REA Group chief economist Nerida Conisbee has warned that although conditions in the Australian property market are showing signs of improvement dark clouds still loom on the horizon.
While the surprise federal election result in May delivered the slowing property market a much-needed boost in sentiment any real uplift in the number of people listing properties for sale has yet to be seen and pricing data across the country is yet to reflect a change in conditions.
The Reserve Bank’s back-to-back record cuts, combined with APRA’s recent loosening of mortgage lending requirements, are also positive factors for the housing market that will likely encourage a gradual levelling in the housing downturn nationally.
Yet, despite the prospect of personal income tax cuts and cheaper mortgages, consumer confidence remains rattled, with many increasingly concerned about the state of the broader economy and rising unemployment.
REA Group, the owner of realestate.com.au, says demand has started to increase, which is starting to slowly flow through to many indicators such as the bump in search activity on its website and clearance rates in premium suburbs returning to high levels.
“While much of this sounds like conditions are once again moving into positive territory, there are some very dark clouds looming on the horizon,” REA Group chief economist Nerida Conisbee said.
Rising unemployment, led by a construction downturn, ongoing weak wage growth and global risks remain the major headwinds over the next six to 12 months.
“While many economic indicators have been poor for some time now, the bright spark has always been low unemployment.”
“With this creeping up and the Reserve Bank pushing through two interest rate cuts very quickly, the positive effect of cheaper finance may not be enough to offset the fact that people are beginning to lose their jobs.”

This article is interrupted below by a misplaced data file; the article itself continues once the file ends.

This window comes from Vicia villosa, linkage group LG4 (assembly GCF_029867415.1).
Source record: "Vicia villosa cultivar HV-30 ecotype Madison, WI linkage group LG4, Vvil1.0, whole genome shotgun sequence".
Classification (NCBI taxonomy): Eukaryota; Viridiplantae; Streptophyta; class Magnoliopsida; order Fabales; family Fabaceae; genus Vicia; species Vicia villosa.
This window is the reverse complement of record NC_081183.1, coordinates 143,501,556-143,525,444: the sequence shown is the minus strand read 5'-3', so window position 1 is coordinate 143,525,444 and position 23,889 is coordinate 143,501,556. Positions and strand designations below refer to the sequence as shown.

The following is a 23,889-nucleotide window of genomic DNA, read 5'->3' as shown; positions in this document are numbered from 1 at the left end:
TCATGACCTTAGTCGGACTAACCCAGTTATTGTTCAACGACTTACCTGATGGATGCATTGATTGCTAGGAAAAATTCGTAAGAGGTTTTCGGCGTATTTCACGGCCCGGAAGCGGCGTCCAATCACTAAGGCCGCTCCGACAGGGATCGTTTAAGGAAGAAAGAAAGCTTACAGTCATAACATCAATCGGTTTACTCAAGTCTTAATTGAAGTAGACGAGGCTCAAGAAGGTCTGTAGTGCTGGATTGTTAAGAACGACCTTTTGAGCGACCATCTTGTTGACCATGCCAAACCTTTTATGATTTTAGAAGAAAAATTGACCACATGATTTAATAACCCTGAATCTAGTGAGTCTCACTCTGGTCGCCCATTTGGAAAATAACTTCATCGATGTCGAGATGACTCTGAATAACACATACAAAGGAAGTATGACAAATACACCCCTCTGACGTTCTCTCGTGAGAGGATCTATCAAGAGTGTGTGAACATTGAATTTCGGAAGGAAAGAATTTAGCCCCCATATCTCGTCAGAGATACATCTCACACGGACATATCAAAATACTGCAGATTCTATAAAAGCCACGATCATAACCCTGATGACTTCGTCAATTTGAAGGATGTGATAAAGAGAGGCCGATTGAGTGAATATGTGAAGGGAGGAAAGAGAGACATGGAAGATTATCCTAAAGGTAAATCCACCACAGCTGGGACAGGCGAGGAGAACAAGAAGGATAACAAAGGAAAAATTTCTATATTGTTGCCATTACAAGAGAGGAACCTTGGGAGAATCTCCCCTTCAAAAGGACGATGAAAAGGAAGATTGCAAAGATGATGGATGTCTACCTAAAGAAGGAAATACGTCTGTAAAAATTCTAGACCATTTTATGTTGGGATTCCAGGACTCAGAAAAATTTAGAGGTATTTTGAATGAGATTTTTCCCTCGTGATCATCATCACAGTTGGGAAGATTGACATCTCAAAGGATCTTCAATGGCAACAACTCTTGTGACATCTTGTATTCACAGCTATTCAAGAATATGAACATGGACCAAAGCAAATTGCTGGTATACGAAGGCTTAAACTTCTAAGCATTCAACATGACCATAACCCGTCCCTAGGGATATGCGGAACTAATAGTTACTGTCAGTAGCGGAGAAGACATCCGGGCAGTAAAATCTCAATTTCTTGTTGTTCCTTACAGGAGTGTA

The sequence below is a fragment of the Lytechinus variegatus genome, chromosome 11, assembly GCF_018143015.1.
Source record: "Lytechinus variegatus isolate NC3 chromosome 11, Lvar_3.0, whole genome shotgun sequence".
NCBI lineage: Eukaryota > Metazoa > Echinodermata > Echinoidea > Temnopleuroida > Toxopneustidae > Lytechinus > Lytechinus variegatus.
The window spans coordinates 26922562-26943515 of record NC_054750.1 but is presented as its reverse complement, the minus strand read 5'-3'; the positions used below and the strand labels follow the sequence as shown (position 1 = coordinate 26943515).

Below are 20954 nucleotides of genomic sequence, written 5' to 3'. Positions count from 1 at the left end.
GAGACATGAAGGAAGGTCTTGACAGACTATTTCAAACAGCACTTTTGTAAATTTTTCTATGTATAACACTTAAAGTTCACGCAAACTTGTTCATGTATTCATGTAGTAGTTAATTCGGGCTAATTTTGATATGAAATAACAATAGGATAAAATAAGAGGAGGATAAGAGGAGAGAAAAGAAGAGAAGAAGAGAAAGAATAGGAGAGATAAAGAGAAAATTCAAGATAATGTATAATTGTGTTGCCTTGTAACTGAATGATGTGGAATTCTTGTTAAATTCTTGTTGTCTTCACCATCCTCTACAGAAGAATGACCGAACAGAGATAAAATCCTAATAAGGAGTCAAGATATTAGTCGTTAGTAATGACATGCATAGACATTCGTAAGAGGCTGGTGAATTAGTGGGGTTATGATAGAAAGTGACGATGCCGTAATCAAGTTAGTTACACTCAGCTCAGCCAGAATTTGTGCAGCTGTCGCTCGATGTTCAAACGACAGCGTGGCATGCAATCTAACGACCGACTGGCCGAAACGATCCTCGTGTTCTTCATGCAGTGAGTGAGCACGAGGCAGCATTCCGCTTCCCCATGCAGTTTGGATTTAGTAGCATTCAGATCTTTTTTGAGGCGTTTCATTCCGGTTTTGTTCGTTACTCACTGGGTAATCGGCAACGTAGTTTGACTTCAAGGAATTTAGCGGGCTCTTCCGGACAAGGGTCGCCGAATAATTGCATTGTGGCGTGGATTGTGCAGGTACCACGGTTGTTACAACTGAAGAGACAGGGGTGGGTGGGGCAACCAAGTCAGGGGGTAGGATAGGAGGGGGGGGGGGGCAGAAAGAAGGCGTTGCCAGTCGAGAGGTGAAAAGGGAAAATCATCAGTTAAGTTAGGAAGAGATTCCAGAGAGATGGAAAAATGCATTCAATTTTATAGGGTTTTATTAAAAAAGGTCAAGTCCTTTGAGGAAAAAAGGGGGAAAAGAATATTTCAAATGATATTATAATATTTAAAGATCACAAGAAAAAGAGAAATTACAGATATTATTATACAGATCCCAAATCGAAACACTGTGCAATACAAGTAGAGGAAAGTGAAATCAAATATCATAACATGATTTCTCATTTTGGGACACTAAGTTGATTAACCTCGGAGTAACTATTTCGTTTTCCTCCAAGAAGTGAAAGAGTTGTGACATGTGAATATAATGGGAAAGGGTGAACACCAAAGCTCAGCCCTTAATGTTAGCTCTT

Westpac's Australian consumer confidence index fell by 4.1 per cent to a two-year low of 96.5 in July, marking a second consecutive decline that comes despite a duo of Reserve Bank of Australia (RBA) interest rate cuts being delivered over the same time period.
“One of the things the Reserve Bank were looking at was that while inflation has been low for several years now, wages growth non-existent and retail spending terrible, the negative data has been balanced by low unemployment.”
“Once unemployment started to rise that was the trigger for them to cut rates and if it continues to rise it will lead to more interest rate cuts.”
The unemployment rate is currently at 5.2 per cent, its highest level since August 2018.
Job cuts, such as those announced by Telstra and Coles in the last month, along with a sluggish forward employment indicators in the NAB Business Survey do not bode well for the direction the unemployment rate needs to take.
Australia's economy has slowed sharply since the end of June 2018, much like those in the rest of the developed world, as business confidence and investment have been crimped by the U.S. trade war with China and fears of a broad global economic slowdown set in.
“Australia will get caught up. We rely very heavily on China and if its growth slumps then that's really bad news for us.”